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Contact: Peter Peretzman
For Release: August 19, 1999

Department of Education Receives 45 Charter School Applications

The Department of Education today announced its receipt of 45 new applications for charter schools in New Jersey. The applications will now undergo a rigorous review, which will include scrutiny by department staff and input from local boards of education and superintendents of the state-operated school districts. The process will culminate on or about January 15, 2000, when the Commissioner will announce which charters he will approve from this round of applicants.

"I am pleased that New Jersey's charter school program continues to attract an increasing number of applicants," said Governor Christie Whitman. "I strongly believe that parents should be able to choose the most appropriate educational program for their children. Charter schools offer the opportunity to provide such choice."

"I look forward to having my first opportunity to review these applications," said Commissioner of Education David Hespe. "Charter schools, which are part of our public school system, are intended to be places where innovation can flourish. When the Legislature adopted the law that authorized the creation of charter schools in 1995, it envisioned them as places where novel ideas in education can be tested, refined and perhaps, expanded to use statewide.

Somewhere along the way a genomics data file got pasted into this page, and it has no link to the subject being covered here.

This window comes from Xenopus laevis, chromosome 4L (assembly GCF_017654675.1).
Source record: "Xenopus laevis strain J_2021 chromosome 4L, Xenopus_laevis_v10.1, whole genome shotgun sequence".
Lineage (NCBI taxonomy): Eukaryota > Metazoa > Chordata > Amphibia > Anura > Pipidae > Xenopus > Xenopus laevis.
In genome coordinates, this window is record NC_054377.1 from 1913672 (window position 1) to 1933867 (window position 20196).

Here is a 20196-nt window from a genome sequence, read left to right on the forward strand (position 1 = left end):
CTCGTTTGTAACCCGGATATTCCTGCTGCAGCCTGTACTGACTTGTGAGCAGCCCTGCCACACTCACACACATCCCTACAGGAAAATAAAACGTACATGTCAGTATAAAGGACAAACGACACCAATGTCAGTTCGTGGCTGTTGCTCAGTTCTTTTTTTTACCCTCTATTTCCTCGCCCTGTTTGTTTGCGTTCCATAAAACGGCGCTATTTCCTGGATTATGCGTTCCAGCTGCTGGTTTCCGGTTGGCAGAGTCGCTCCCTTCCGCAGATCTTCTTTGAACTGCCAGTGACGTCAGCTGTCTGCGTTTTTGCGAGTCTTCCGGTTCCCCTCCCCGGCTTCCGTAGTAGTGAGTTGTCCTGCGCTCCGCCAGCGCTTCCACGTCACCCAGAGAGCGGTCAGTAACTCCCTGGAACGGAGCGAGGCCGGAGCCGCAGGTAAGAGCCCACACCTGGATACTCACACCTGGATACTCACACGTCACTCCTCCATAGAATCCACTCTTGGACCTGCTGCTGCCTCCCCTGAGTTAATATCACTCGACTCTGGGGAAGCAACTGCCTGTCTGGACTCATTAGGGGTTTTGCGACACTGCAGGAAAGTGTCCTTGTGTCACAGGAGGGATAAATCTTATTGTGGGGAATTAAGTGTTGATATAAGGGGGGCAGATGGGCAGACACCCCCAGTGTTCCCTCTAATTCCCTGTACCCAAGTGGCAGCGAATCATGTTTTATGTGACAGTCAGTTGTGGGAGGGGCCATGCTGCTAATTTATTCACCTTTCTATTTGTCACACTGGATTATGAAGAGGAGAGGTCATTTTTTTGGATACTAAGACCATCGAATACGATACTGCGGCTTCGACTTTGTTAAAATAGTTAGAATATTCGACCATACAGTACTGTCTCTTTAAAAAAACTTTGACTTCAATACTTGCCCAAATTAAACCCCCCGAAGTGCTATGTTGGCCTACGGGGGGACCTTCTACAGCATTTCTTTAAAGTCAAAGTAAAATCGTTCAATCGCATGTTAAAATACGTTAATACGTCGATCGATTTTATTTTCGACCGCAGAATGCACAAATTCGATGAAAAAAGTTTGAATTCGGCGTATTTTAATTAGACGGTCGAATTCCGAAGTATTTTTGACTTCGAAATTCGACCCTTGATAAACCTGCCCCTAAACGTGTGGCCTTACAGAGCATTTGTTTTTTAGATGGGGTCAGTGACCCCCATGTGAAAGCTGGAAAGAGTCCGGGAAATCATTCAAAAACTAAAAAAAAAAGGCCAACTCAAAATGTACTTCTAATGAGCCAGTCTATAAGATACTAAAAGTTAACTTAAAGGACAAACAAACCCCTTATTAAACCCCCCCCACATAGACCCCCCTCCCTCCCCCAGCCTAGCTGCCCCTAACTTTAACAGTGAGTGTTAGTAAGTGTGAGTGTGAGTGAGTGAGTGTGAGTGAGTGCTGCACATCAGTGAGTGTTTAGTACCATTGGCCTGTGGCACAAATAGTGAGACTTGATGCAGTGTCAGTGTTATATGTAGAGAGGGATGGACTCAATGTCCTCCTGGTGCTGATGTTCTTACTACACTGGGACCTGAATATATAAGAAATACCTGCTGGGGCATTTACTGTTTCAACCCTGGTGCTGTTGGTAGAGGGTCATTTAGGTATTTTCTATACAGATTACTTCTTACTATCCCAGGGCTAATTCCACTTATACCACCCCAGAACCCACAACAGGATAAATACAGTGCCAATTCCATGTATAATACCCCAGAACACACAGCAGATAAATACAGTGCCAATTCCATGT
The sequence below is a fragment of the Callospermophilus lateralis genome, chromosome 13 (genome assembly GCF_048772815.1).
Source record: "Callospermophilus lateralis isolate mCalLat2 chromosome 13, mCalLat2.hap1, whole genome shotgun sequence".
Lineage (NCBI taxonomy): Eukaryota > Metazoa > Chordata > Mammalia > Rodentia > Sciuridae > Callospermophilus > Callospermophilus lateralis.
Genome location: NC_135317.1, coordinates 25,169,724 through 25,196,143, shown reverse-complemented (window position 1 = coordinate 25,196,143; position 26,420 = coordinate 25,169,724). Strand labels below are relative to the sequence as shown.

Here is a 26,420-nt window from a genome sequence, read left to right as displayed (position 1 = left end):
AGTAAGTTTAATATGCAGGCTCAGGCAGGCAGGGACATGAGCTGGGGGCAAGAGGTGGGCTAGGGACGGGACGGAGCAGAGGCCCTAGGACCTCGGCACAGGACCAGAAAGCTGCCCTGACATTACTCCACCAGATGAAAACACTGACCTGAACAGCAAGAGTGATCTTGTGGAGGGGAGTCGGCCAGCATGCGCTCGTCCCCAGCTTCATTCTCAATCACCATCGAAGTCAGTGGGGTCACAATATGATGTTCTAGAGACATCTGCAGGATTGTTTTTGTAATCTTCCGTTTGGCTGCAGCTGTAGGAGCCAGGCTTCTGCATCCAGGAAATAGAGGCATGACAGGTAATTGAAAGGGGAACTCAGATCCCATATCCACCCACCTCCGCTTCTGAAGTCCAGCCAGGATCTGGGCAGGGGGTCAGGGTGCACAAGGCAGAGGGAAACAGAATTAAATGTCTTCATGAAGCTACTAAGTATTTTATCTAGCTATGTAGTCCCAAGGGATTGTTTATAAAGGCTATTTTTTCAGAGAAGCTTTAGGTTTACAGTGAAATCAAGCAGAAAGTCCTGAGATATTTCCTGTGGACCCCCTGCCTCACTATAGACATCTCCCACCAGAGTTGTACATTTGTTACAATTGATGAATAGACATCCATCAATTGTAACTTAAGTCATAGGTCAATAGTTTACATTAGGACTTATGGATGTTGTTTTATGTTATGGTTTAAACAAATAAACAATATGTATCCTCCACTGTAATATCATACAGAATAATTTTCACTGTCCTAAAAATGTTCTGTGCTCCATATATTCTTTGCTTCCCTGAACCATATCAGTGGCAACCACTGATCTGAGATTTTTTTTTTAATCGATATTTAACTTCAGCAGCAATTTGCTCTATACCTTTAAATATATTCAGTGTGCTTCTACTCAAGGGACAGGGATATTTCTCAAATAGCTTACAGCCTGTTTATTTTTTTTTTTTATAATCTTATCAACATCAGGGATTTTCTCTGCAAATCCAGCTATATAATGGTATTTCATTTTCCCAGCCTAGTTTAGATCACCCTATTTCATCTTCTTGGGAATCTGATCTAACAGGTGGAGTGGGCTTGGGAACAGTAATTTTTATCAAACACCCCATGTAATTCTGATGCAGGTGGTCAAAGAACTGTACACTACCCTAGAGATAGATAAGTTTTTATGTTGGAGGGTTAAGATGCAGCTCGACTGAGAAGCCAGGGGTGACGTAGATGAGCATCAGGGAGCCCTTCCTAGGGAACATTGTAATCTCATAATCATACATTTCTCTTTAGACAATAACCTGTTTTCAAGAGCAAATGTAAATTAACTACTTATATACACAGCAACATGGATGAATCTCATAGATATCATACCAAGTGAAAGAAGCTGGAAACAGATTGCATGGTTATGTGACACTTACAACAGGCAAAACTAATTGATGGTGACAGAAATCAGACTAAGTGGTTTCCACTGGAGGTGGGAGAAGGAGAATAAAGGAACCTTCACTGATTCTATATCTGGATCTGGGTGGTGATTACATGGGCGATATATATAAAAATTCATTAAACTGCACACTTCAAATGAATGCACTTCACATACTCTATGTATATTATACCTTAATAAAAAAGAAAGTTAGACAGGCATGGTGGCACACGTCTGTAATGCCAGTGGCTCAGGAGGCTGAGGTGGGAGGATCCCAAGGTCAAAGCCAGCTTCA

"In my review of these applications, I will be seeking candidates who show the greatest promise in fulfilling this vision," Commissioner Hespe said.

The 45 applicants announced today are 10 more than applied last year and represent the greatest total of candidates in any single year.

Charter school teams from the Department of Education will immediately begin to review the applications submitted. In addition, the applications will be reviewed by local boards of education that would be affected by the prospective charter schools, as well as by the state superintendents in affected state-operated school districts. Recommendations from the districts must be submitted to the Commissioner within 60 days of receipt of the applications.

The Department of Education may request subsequent information from the applicants if it feels such information is necessary to complete its review. In such instances, the local districts will have 30 days to submit their comments on the addenda.

Forty-nine charter schools will be serving nearly 10,000 students during the 1999-00 school year. Five additional charter schools have been approved for operation but have chosen to open in the 2000-01 school year. The Commissioner of Education has the authority to grant a charter for a four-year period and to renew initial charters for a five-year period.